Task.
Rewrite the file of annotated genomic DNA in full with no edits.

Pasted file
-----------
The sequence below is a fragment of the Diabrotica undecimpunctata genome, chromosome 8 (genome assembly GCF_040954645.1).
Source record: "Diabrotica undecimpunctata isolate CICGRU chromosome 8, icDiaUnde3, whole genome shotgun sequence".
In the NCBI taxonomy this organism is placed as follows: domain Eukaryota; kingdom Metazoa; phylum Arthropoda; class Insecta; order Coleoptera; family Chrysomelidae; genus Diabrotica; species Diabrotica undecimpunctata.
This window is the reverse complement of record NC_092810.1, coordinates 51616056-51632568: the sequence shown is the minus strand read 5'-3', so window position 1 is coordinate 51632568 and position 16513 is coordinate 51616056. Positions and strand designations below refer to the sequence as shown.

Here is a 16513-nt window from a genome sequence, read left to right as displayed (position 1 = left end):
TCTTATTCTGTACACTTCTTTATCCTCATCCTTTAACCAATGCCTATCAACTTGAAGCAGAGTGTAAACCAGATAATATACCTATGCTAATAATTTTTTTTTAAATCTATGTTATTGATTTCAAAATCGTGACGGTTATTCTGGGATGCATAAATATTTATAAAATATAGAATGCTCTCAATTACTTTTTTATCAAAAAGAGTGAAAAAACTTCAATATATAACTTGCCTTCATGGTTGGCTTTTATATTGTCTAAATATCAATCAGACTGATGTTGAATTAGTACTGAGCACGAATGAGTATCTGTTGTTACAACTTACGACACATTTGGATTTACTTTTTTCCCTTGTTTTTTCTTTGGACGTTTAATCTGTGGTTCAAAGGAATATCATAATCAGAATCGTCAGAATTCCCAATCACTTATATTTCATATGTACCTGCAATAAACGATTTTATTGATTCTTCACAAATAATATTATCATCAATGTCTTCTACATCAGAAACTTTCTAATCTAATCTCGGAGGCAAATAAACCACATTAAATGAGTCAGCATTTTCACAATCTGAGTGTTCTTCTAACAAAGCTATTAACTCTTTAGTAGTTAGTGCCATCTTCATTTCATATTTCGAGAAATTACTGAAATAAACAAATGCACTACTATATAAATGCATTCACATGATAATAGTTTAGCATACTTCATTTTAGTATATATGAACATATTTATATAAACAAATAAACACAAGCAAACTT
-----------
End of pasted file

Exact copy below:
The sequence below is a fragment of the Diabrotica undecimpunctata genome, chromosome 8 (genome assembly GCF_040954645.1).
Source record: "Diabrotica undecimpunctata isolate CICGRU chromosome 8, icDiaUnde3, whole genome shotgun sequence".
In the NCBI taxonomy this organism is placed as follows: domain Eukaryota; kingdom Metazoa; phylum Arthropoda; class Insecta; order Coleoptera; family Chrysomelidae; genus Diabrotica; species Diabrotica undecimpunctata.
This window is the reverse complement of record NC_092810.1, coordinates 51616056-51632568: the sequence shown is the minus strand read 5'-3', so window position 1 is coordinate 51632568 and position 16513 is coordinate 51616056. Positions and strand designations below refer to the sequence as shown.

Here is a 16513-nt window from a genome sequence, read left to right as displayed (position 1 = left end):
TCTTATTCTGTACACTTCTTTATCCTCATCCTTTAACCAATGCCTATCAACTTGAAGCAGAGTGTAAACCAGATAATATACCTATGCTAATAATTTTTTTTTAAATCTATGTTATTGATTTCAAAATCGTGACGGTTATTCTGGGATGCATAAATATTTATAAAATATAGAATGCTCTCAATTACTTTTTTATCAAAAAGAGTGAAAAAACTTCAATATATAACTTGCCTTCATGGTTGGCTTTTATATTGTCTAAATATCAATCAGACTGATGTTGAATTAGTACTGAGCACGAATGAGTATCTGTTGTTACAACTTACGACACATTTGGATTTACTTTTTTCCCTTGTTTTTTCTTTGGACGTTTAATCTGTGGTTCAAAGGAATATCATAATCAGAATCGTCAGAATTCCCAATCACTTATATTTCATATGTACCTGCAATAAACGATTTTATTGATTCTTCACAAATAATATTATCATCAATGTCTTCTACATCAGAAACTTTCTAATCTAATCTCGGAGGCAAATAAACCACATTAAATGAGTCAGCATTTTCACAATCTGAGTGTTCTTCTAACAAAGCTATTAACTCTTTAGTAGTTAGTGCCATCTTCATTTCATATTTCGAGAAATTACTGAAATAAACAAATGCACTACTATATAAATGCATTCACATGATAATAGTTTAGCATACTTCATTTTAGTATATATGAACATATTTATATAAACAAATAAACACAAGCAAACTT